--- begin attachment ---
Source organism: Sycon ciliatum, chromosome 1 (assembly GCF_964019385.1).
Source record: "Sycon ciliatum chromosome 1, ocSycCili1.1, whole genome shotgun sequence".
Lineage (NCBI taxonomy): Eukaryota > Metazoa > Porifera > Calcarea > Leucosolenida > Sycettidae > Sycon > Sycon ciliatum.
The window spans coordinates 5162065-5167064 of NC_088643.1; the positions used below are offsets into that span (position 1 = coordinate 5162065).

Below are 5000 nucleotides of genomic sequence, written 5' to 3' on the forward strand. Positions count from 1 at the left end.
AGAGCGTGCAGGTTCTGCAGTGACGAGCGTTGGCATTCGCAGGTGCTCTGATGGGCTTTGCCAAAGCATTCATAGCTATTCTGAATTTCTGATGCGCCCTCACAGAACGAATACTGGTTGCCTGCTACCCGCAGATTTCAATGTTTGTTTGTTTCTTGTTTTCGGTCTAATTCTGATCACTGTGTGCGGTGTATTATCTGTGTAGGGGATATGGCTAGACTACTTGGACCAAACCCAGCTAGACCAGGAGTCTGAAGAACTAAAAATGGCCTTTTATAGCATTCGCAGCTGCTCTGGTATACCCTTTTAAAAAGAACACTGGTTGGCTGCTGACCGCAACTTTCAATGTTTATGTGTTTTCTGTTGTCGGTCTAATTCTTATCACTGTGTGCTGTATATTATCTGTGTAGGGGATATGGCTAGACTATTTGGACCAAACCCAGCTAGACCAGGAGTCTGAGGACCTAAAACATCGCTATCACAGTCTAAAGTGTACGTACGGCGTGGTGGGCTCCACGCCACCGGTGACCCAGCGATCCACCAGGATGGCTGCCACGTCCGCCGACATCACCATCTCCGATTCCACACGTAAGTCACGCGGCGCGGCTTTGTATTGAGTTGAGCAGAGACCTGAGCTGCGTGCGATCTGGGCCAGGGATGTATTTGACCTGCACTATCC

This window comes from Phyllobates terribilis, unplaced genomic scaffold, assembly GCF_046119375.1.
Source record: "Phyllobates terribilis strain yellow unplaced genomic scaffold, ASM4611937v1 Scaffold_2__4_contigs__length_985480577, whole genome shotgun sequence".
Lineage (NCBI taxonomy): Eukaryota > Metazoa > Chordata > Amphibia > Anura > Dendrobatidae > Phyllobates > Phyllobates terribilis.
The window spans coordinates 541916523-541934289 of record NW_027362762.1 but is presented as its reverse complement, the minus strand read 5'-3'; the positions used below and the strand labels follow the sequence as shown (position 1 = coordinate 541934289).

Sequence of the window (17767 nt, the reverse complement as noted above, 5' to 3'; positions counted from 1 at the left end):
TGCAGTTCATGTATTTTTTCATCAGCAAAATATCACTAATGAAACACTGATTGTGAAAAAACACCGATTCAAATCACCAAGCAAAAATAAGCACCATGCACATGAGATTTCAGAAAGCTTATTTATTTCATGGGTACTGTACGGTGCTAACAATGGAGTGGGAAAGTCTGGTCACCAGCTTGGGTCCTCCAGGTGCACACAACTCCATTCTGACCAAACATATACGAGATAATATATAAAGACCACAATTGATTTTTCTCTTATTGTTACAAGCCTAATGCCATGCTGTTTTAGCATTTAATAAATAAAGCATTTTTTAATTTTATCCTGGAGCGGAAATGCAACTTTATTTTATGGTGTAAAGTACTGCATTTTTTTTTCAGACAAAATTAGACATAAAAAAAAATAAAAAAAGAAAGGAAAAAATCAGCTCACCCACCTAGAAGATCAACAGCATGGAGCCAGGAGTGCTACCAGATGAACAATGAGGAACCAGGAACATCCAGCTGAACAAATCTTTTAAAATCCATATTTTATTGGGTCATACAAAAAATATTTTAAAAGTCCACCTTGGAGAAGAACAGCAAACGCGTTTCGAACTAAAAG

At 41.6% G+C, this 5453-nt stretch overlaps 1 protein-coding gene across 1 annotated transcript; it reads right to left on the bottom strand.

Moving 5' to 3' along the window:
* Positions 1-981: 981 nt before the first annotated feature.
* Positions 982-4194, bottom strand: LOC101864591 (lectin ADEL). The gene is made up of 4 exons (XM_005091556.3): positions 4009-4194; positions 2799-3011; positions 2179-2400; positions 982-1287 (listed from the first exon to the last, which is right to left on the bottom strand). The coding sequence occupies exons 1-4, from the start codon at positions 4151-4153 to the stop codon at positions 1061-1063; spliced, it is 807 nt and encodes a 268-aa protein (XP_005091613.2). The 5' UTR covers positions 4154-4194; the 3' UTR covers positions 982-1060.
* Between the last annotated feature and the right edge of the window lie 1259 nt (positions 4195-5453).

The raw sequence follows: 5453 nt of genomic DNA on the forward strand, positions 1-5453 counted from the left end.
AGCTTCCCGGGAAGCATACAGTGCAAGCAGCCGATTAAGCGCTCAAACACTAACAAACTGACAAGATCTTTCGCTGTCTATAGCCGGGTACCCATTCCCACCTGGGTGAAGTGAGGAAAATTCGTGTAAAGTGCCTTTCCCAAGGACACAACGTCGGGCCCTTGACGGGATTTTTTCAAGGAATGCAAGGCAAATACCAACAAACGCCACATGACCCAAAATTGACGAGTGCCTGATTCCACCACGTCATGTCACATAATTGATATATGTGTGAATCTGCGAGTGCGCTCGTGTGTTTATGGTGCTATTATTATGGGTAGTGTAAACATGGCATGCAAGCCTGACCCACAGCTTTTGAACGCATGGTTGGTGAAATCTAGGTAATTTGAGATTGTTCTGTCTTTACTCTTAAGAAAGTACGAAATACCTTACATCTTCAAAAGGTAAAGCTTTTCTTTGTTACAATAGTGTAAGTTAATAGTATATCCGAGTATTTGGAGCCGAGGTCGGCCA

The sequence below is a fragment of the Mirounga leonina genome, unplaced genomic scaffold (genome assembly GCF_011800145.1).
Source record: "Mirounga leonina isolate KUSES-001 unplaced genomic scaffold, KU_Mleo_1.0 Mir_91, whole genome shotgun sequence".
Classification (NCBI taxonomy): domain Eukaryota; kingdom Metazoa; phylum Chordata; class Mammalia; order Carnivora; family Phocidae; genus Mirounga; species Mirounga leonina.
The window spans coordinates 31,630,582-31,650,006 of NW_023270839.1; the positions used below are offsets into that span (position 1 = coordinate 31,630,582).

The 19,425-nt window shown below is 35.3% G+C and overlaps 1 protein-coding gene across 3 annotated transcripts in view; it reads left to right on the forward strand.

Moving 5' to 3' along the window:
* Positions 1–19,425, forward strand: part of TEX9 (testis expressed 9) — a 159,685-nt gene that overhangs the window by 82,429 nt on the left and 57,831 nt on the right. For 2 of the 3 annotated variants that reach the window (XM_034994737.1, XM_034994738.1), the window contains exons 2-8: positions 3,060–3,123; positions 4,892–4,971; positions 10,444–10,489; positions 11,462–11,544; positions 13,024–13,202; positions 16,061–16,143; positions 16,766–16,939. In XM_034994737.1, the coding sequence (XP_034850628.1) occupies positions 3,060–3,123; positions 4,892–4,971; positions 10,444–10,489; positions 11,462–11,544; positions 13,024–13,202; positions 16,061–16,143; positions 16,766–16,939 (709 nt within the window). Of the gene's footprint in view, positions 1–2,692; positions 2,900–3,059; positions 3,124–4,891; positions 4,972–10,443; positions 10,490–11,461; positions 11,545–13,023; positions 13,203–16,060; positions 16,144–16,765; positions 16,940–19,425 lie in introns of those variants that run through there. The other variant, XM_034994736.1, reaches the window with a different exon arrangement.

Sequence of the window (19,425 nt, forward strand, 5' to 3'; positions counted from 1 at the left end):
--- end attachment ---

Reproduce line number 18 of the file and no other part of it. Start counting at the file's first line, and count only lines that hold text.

The raw sequence follows: 5453 nt of genomic DNA on the forward strand, positions 1-5453 counted from the left end.